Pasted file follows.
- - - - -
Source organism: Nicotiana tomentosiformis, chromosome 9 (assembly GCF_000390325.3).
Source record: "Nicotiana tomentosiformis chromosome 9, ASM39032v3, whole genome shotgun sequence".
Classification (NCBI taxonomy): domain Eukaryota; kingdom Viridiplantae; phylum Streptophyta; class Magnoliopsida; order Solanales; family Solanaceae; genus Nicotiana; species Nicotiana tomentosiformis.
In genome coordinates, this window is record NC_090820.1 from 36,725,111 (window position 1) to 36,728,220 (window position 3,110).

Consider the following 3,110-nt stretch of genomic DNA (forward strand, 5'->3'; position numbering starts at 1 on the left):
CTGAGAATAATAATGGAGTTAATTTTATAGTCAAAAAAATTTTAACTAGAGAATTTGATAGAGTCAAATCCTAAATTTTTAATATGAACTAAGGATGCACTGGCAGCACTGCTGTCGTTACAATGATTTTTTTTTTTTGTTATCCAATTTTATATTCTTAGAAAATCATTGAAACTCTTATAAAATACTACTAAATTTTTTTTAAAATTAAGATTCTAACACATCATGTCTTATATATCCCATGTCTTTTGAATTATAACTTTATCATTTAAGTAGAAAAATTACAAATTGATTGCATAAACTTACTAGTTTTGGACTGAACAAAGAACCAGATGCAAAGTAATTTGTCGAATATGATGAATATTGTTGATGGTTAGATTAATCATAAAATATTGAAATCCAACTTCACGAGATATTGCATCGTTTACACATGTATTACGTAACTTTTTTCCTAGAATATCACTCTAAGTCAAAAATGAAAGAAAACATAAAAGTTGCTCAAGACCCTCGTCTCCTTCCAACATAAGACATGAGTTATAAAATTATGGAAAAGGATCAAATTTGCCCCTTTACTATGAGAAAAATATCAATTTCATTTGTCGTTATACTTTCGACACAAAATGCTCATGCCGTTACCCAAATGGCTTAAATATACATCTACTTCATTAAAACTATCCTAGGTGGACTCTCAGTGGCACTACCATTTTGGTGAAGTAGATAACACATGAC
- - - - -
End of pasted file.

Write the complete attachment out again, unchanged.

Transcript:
Source organism: Nicotiana tomentosiformis, chromosome 9 (assembly GCF_000390325.3).
Source record: "Nicotiana tomentosiformis chromosome 9, ASM39032v3, whole genome shotgun sequence".
Classification (NCBI taxonomy): domain Eukaryota; kingdom Viridiplantae; phylum Streptophyta; class Magnoliopsida; order Solanales; family Solanaceae; genus Nicotiana; species Nicotiana tomentosiformis.
In genome coordinates, this window is record NC_090820.1 from 36,725,111 (window position 1) to 36,728,220 (window position 3,110).

Consider the following 3,110-nt stretch of genomic DNA (forward strand, 5'->3'; position numbering starts at 1 on the left):
CTGAGAATAATAATGGAGTTAATTTTATAGTCAAAAAAATTTTAACTAGAGAATTTGATAGAGTCAAATCCTAAATTTTTAATATGAACTAAGGATGCACTGGCAGCACTGCTGTCGTTACAATGATTTTTTTTTTTTGTTATCCAATTTTATATTCTTAGAAAATCATTGAAACTCTTATAAAATACTACTAAATTTTTTTTAAAATTAAGATTCTAACACATCATGTCTTATATATCCCATGTCTTTTGAATTATAACTTTATCATTTAAGTAGAAAAATTACAAATTGATTGCATAAACTTACTAGTTTTGGACTGAACAAAGAACCAGATGCAAAGTAATTTGTCGAATATGATGAATATTGTTGATGGTTAGATTAATCATAAAATATTGAAATCCAACTTCACGAGATATTGCATCGTTTACACATGTATTACGTAACTTTTTTCCTAGAATATCACTCTAAGTCAAAAATGAAAGAAAACATAAAAGTTGCTCAAGACCCTCGTCTCCTTCCAACATAAGACATGAGTTATAAAATTATGGAAAAGGATCAAATTTGCCCCTTTACTATGAGAAAAATATCAATTTCATTTGTCGTTATACTTTCGACACAAAATGCTCATGCCGTTACCCAAATGGCTTAAATATACATCTACTTCATTAAAACTATCCTAGGTGGACTCTCAGTGGCACTACCATTTTGGTGAAGTAGATAACACATGAC